Mathematical Treatment for Constructing a countermeasure against the one time pad attack on the Baptista Type Cryptosystem

Mathematical Treatment for Constructing a countermeasure against the one time pad attack on the Baptista Type Cryptosystem

M.R.K. Ariffin (Universiti Putra Malaysia, Malaysia) and M.S.M. Noorani (Universiti Kebangsaan Malaysia, Malaysia)
DOI: 10.4018/978-1-61520-737-4.ch020

Abstract

In 1998, M.S. Baptista proposed a chaotic cryptosystem using the ergodicity property of the simple lowdimensional and chaotic logistic equation. Since then, many cryptosystems based on Baptista’s work have been proposed. However, over the years research has shown that this cryptosystem is predictable and vulnerable to attacks and is widely discussed. Among the weaknesses are the non-uniform distribution of ciphertexts and succumbing to the one-time pad attack (a type of chosen plaintext attack). In this chapter the authors give a mathematical treatment to the phenomenon such that the cryptosystem would no longer succumb to the one-time pad attack and give an example that satisfies it.
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1.0 Introduction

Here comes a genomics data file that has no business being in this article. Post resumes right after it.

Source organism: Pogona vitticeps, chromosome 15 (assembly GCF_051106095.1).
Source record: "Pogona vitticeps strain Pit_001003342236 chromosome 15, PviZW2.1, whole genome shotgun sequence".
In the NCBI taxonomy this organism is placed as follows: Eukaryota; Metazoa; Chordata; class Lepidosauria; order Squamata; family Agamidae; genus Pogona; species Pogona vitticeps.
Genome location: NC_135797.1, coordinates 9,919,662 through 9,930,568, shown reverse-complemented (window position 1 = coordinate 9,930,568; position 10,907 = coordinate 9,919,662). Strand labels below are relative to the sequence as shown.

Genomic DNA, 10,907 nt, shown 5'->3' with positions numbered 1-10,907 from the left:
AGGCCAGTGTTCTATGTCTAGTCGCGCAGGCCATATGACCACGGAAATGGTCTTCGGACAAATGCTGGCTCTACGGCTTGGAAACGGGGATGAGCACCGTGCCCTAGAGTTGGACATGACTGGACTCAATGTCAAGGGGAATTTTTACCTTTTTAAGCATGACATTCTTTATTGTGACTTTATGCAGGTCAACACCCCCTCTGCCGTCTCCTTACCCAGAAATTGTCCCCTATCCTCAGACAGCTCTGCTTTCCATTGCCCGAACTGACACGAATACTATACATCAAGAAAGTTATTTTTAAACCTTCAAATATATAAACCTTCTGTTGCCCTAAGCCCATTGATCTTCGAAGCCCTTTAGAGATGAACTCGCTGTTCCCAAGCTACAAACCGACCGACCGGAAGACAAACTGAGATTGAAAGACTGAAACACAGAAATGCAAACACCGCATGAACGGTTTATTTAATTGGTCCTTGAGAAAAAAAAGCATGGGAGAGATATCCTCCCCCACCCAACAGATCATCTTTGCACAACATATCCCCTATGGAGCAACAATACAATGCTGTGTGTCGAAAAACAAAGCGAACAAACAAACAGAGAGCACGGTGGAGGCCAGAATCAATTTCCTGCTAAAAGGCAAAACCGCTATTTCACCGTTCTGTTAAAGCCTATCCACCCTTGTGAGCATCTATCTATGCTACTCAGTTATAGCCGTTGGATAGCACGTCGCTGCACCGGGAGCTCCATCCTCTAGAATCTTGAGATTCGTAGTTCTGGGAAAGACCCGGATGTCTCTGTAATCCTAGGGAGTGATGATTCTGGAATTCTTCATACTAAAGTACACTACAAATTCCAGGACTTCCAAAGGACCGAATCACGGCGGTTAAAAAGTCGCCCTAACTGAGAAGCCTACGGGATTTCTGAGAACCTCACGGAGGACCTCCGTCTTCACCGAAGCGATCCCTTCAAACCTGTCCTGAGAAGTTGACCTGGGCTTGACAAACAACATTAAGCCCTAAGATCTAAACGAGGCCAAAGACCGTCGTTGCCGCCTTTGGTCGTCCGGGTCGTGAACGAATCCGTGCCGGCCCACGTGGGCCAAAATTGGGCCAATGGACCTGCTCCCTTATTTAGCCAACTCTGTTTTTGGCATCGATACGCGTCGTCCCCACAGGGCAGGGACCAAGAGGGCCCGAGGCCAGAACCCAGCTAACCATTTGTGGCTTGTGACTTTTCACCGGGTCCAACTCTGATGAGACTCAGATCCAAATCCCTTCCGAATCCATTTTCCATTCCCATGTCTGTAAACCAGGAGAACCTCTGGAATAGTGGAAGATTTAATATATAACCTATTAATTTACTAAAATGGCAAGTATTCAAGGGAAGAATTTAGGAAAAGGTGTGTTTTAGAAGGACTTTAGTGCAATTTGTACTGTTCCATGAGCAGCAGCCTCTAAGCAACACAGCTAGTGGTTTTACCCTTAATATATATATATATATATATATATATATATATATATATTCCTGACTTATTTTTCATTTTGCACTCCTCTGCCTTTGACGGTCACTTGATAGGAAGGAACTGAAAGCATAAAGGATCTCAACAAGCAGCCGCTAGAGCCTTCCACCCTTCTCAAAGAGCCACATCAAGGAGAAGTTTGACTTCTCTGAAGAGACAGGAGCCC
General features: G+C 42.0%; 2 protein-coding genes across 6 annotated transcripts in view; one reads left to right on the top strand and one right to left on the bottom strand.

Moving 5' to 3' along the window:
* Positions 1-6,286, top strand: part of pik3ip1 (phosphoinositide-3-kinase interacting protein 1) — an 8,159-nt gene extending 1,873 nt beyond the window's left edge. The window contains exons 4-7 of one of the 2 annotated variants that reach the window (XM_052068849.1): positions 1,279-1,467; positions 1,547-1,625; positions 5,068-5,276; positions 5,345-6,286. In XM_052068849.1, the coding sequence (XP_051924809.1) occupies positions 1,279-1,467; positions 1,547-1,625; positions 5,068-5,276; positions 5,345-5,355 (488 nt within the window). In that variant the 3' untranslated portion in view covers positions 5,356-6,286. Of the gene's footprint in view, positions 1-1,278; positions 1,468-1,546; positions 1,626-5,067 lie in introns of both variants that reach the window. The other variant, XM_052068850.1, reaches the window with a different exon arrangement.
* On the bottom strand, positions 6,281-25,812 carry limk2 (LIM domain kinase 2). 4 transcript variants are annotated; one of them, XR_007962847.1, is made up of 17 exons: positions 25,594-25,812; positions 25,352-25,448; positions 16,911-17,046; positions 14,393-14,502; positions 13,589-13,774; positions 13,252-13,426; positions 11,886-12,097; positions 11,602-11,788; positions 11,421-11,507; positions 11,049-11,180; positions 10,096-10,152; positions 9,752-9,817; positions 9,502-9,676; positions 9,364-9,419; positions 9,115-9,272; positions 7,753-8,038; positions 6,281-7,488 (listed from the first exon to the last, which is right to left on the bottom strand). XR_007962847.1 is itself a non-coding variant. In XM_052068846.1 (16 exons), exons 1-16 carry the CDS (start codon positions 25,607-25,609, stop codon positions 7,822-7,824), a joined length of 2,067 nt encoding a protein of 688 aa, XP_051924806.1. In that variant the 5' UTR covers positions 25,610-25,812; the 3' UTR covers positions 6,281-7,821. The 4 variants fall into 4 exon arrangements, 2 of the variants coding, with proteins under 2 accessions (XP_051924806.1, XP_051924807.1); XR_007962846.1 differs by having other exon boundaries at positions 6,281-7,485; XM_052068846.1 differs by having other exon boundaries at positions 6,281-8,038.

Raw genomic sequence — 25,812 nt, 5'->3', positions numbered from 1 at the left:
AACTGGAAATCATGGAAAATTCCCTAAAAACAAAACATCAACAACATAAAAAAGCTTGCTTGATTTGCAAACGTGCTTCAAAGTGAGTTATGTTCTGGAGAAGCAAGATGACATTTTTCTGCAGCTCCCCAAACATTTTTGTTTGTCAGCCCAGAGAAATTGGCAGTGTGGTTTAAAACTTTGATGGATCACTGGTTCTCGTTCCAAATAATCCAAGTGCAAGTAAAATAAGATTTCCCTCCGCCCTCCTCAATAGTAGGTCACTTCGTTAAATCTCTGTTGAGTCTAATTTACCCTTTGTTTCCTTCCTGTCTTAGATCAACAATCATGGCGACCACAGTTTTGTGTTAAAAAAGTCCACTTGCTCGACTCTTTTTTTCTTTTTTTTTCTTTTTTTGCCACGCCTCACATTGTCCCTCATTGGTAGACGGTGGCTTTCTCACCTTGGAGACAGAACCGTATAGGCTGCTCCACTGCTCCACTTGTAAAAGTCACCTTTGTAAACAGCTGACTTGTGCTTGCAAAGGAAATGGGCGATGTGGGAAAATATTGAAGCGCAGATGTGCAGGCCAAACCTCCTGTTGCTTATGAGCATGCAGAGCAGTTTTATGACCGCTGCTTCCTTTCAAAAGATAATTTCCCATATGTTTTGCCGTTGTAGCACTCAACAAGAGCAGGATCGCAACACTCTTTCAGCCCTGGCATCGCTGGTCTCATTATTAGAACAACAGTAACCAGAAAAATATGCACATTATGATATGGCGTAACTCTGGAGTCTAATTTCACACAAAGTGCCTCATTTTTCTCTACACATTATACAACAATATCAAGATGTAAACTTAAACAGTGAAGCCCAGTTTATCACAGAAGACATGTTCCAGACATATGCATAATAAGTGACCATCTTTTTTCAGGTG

The relationship between chaos and cryptography makes it natural to employ chaotic systems to design new cryptosystems. It is based on the facts that chaotic signals are usually noise-like and chaotic systems are very sensitive to initial conditions. Their sensitivity to initial conditions and their spreading out of trajectories over the whole interval seems to be a model that satisfies the classic Shannon requirements of confusion and diffusion (Shannon, 1949). From 1989 onwards, many different chaotic encryption systems have been proposed. The most celebrated cryptosystems based on the ergodicity property of chaotic maps is presented by Baptista (1998) and has received more and more attentions in the past literature (Grassi & Mascolo, 1998; Alvarez, et.al., 1999; Chu & Chang 1999; Alvarez, et.al., 2000; Jakimoski, & Kocarev, 2001; Li, et.al., 2001; Wong, et.al., 2001; Garcia & Jimenez, 2002; Wong, 2002; Palacios & Juarez, 2002; Alvarez, et.al., 2003; Pareek, et.al., 2003; Li, et.al., 2003; Wong, 2003; Wong, et.al., 2003; Alvarez, et.al., 2004; Li, et.al., 2004; Alvarez & Li 2006). Researchers in this field have also constructed chaotic cryptosystems without using chaotic synchronization (most are designed for implementation on digital circuits or computers (Jakimoski, & Kocarev, 2001; Alvarez, et.al., 2003)) and secure communications based on chaotic synchronization of analog circuits (Baptista, 1998; Alvarez, et.al., 1999; Alvarez, et.al., 2000).

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